An unfortunate part of my caseload, as a Michigan driver's license restoration lawyer, is handling ignition interlock violations. I have written about the various kinds of violations in some detail, but always from the point of view of the lawyer in my role of representing someone at a hearing before the Michigan Secretary of State Administrative Hearing Section (now the AHS, formerly the DAAD). In this article, I hope to reach out to someone looking for an answer to a question like "What should I do right now?" If your machine has just given a false-positive reading, or you have had something like a start-up failure, a missed rolling retest, car trouble (like a dead battery) or work done on the car, let's quickly look at some steps you can take to immediately make things better.

Wylie 1.2.pngStart-up failure: If you have a start-up failure, you need to retest right away. Rinse your mouth out with water, wait a few minutes, and then try again. Whatever else, DO NOT just leave your car and go to work or school. I don't care if you have the President of the United States waiting for you, if you cannot get a clean test and start your car, get your butt to the nearest police station and take a PBT (portable breath test). It can cost anywhere from $5 to $15, but if you have not been drinking, this will be the best money you ever spent. That PBT needs to be done right away; a test taken an hour after a failed interlock test is pretty much useless.

DO NOT sit on the phone wasting time with the interlock company; go get that test now. The sad reality is that pretty much all the time you will spend on the phone with the interlock folks will do nothing. I have NEVER seen a violation situation where anything useful came from time spent on the phone with the interlock people, and I've handled more interlock violation cases that you could count. At best, they'll tell you what I just did. They have no magic "fix" they can send down the line, and no way to instantly verify that you haven't been drinking. They are terrible at documenting anything; in any case where I need to prove a person made calls to his or her interlock company, I have the client pull his or her phone bill, although that "proof" is almost never directly important. Even then, all we can prove is that a call was made. Think about it; even if the interlock people took copious notes, all those notes would say is something like "Customer called and claimed he/she wasn't drinking and that unit malfunctioned. Told customer to rinse mouth and retest and/or take breath test at nearest police station." That is of precisely zero value in proving that you didn't drink, while precious time you could spend actually spend getting a breath test that proves your claim that just ticks away.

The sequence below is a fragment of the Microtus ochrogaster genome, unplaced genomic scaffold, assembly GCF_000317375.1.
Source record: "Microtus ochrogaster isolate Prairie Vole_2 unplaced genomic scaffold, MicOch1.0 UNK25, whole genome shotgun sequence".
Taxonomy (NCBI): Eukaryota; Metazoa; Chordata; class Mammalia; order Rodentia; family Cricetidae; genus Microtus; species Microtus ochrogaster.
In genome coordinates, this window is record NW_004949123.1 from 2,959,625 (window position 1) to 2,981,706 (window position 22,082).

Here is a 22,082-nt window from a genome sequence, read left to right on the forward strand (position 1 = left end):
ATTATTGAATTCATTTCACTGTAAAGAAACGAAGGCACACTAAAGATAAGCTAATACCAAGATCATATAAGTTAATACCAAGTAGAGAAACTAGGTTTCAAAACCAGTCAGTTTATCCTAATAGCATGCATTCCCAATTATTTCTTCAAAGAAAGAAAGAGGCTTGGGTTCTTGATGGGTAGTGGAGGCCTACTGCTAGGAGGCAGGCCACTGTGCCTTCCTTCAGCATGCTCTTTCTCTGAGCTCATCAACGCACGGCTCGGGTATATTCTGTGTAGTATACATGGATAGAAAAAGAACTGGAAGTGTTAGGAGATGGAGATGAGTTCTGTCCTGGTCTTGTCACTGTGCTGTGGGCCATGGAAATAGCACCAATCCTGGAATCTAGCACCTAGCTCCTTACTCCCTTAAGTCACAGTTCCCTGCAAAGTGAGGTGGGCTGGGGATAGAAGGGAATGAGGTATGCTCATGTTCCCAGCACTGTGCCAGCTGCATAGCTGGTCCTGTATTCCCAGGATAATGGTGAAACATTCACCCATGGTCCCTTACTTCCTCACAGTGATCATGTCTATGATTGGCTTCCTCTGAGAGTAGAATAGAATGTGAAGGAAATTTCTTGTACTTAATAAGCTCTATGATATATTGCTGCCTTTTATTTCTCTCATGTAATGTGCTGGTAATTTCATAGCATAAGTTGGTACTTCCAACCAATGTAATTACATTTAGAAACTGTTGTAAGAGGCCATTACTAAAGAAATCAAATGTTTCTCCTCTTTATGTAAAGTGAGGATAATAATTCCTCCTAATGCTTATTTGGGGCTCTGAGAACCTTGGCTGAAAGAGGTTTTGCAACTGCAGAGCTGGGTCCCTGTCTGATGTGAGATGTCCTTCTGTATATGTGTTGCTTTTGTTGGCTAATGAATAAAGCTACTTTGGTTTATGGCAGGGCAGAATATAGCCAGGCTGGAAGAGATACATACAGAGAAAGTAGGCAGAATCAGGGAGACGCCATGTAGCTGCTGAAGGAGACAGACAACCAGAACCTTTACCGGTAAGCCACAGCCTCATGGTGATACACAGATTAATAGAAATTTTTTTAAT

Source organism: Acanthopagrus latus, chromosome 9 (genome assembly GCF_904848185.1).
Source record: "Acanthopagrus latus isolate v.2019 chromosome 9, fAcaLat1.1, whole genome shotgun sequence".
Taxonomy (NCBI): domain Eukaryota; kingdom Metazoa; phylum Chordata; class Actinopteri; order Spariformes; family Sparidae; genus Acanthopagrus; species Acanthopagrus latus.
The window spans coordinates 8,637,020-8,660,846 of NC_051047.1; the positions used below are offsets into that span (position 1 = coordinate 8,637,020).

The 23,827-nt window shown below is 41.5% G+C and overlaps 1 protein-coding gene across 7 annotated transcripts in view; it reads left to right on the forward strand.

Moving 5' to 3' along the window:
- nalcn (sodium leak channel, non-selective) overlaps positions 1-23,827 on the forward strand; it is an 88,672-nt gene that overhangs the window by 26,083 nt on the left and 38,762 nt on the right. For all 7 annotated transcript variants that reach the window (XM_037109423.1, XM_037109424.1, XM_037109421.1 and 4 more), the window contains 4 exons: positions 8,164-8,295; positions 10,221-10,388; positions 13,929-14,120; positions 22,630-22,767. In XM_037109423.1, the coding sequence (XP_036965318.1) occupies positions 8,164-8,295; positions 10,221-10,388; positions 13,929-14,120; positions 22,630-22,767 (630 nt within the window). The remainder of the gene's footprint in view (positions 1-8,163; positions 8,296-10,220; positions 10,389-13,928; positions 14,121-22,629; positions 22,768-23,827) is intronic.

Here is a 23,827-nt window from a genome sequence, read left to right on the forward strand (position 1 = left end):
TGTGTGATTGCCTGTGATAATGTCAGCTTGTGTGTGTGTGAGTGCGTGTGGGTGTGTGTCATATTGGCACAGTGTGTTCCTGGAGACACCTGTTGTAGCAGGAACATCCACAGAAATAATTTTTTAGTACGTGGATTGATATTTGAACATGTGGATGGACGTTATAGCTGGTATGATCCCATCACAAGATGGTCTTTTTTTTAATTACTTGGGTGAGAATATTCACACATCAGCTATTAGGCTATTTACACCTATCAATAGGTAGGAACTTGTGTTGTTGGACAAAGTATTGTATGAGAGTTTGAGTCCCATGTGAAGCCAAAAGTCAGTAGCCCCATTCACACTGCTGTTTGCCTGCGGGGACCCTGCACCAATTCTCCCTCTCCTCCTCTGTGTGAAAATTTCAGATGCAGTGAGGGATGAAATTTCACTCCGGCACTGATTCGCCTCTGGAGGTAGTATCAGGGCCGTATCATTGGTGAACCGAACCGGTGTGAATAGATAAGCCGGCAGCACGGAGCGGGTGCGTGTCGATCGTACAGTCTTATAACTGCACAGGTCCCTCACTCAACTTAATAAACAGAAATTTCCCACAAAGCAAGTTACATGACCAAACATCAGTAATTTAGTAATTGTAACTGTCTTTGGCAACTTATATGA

Positive rolling retest: This should be treated the same way as a start-up failure, to the extent possible. In the real world, people often blow a positive number for a few minutes here and there, but when those numbers are really low and then they go away by the next test, and there is no violation. If, however, your results cause a violation, or don't dissipate quickly, the key thing is to get a PBT test right away. If some circumstance prevents you from getting a PBT within a very short period of time, then get an EtG test that same day, or the next. If you're unclear about where to go, chances are you can call the probation department at the court where you had your last DUI, or even the probation department of a court near wherever you are, and find out what lab or testing facility they use to have these tests done. Most EtG tests will go back a few days to prove you haven't been drinking.

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March 2, 2015

DUI puts a Non-Criminal in a Criminal Situation

Sometimes, when I tell someone that I am a DUI lawyer, they'll ask me what it's like to deal with criminals. I will then go on to clarify for the other party that while drinking and driving charges are, in fact, criminal charges, my clients are not, in any sense of the word, "criminals." If you take the time to read any of my other DUI blog articles, or you poke around my website, you'll quickly learn that I am candid without being crude, and direct, while simultaneously delicate. Accordingly, I cringe at what people sometimes say, but then go on to explain that although my DUI clients are, in fact, dealing with a "criminal" offense, they are decidedly non-criminals.

i-am-not-a-criminal 2.1.pngI have long said that the litmus test by which I operate is to only take a case for someone with whom I wouldn't mind having lunch. In other words, I really only want to work with people that wouldn't make me uncomfortable across a dining table. While I believe that everyone deserves fair treatment under our judicial system, that doesn't mean I want to hang around with real "criminals." In my world, most DUI cases involve a confluence of events that usually brings an otherwise law-abiding citizen into under the jurisdiction of the court (meaning the criminal justice) system. That's really a nice way to say that, at least amongst my clients, a decent person by every standard who may have had a little too much to drink winds up having to deal with a criminal charge.